The Big Men (Part 2)
The other half of Maryland's starting frontcourt tandem is senior Dave Neal. Unlike Landon Milbourne, Neal was not expected to provide major minutes for the Terps at the outset of this season. He'd been plagued by injuries throughout his first three years at College Park, and with such a history, durability appeared to be an issue.
So far this season, however, Neal has been about as durable as they come. He has started the past four games and is averaging 19.1 minutes per game. Listed at 6-foot-7, 263 lbs., Neal mans the center position and has done so capably to this point. He typically doesn't pile up the rebounds, but he's big enough -- and has the necessary mentality -- to scrap around in the post and, if nothing else, create some commotion around the basket.
Perhaps most surprising -- at least to this observer -- has been Neal's deft shooting touch. Opposing teams routinely pay Neal little attention when he lingers out on the perimeter, and Neal responds by routinely knocking down long-range shots. He has converted 9 of 18 three-point attempts this season.
"I thought Dave Neal was really there for us at the start of the game showing leadership," Gary Williams said after Monday night's win over American. "Greivis (Vasquez) did a good job. When he drove a couple times they were really helping on him, and he kicked it out and Dave made some big shots for us and that got us off to a good start."
Even when Vasquez wasn't driving and dishing, the connection was effective. Just less than four minutes into the first half, Neal passed the ball to Vasuqez, who pump-faked and returned the ball to Neal. From the top of the key, Neal drained a three-pointer to put the Terps up, 7-0. Neal finished with 14 points and hit 2 of 4 three-point attempts on the night.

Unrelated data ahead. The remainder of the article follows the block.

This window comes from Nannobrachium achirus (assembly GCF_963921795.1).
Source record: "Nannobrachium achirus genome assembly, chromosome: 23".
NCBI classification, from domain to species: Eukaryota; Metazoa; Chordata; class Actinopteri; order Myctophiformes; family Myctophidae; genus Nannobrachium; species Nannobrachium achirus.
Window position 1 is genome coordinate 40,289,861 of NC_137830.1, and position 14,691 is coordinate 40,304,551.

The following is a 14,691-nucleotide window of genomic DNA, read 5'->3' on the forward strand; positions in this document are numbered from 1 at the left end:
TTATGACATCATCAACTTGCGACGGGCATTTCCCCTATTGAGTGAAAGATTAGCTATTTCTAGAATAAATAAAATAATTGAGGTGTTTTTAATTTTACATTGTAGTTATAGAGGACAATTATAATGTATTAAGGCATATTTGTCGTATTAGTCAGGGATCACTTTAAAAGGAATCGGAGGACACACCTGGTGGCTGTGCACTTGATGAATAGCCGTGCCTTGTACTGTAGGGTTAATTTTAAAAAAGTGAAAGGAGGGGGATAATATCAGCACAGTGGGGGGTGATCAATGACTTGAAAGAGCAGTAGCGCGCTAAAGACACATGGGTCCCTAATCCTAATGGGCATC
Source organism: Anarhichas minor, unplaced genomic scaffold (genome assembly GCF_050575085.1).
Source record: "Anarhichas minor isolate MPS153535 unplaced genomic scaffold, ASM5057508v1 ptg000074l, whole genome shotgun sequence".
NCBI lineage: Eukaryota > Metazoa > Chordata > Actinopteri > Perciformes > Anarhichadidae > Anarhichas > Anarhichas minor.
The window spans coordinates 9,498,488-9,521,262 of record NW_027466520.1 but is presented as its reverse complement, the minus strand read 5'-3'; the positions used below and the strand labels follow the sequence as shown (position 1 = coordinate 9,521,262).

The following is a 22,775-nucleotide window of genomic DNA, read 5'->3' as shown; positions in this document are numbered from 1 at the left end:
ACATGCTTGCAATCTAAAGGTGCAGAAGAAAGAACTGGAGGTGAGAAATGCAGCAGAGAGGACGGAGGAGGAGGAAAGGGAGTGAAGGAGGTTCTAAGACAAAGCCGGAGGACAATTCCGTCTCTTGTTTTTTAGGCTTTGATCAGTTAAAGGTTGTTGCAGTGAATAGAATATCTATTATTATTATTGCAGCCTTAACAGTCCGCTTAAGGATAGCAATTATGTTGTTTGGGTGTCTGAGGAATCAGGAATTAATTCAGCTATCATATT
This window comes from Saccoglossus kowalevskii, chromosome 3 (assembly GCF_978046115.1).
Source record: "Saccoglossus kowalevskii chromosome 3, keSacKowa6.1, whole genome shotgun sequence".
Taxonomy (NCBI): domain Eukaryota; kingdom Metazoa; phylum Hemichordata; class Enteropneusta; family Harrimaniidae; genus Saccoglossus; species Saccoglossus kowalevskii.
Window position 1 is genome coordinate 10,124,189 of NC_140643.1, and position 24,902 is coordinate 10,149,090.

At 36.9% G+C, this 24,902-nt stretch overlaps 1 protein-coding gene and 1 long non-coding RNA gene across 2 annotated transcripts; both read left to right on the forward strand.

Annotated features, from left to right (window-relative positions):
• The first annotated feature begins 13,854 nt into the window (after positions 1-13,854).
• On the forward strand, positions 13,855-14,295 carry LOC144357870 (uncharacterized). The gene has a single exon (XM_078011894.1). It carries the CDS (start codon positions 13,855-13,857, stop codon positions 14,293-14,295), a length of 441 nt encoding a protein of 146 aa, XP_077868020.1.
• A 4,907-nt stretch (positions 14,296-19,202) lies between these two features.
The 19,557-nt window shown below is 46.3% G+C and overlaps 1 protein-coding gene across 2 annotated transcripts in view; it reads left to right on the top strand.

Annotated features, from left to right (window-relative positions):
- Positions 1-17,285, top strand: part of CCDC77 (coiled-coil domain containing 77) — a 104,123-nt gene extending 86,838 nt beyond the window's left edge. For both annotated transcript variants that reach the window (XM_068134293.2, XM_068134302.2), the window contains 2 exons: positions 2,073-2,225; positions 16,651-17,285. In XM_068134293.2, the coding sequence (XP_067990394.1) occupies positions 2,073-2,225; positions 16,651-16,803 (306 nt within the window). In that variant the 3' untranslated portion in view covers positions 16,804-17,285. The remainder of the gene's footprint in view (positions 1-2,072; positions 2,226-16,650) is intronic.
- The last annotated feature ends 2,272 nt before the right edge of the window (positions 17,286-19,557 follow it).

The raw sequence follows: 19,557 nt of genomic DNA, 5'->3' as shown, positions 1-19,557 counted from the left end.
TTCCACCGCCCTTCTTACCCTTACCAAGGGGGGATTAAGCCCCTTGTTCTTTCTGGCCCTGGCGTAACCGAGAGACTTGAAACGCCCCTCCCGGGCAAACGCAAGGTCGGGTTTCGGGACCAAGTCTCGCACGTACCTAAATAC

"He’s been a pretty consistent player in terms of being able to make shots," Williams said. "Dave is a lot like (American forward Brian) Gilmore and people like that. He knows where he has to be to get open. In other words, if his man helps on Vasquez, he gets far enough away from his man to where we can get him the ball and he’s open when he catches it. Dave is a very good shooter. He was a good shooter in high school, and he’s been a very good shooter. Dave’s biggest problems here has been his injuries. He was hurt all of his first three years here, so now, knock on wood, he’s been healthy and hopefully he can stay healthy all year for us."
Indeed, should Neal remain healthy, it would appear his lock on a starting position is fairly solid. Braxton Dupree has a long way to go before gaining back the trust necessary to re-enter the starting lineup, and Dino Gregory is not consistent enough yet to garner the honor.
Neal is not going to dominate games for the Terps, but he knows his role and he understands its importance in the overall scheme that Maryland attempts to execute each night. It would be beneficial for the Terps to have some big, imposing threat down low that they could feed the ball to at will. But the fact is they don't have that guy anywhere on their roster. As Neal is proving, he's not too bad of a second option.
Posted by: hclark1 | December 24, 2008 1:57 PM | Report abuse
Posted by: Samson151 | December 24, 2008 2:22 PM | Report abuse
Posted by: TerpGrad | December 24, 2008 3:45 PM | Report abuse
Posted by: Mariolucasforthree | December 24, 2008 5:00 PM | Report abuse
Posted by: Terptwin | December 24, 2008 5:53 PM | Report abuse
Posted by: fkterp | December 26, 2008 10:24 AM | Report abuse
Posted by: dbrine1261 | December 26, 2008 2:24 PM | Report abuse
The comments to this entry are closed.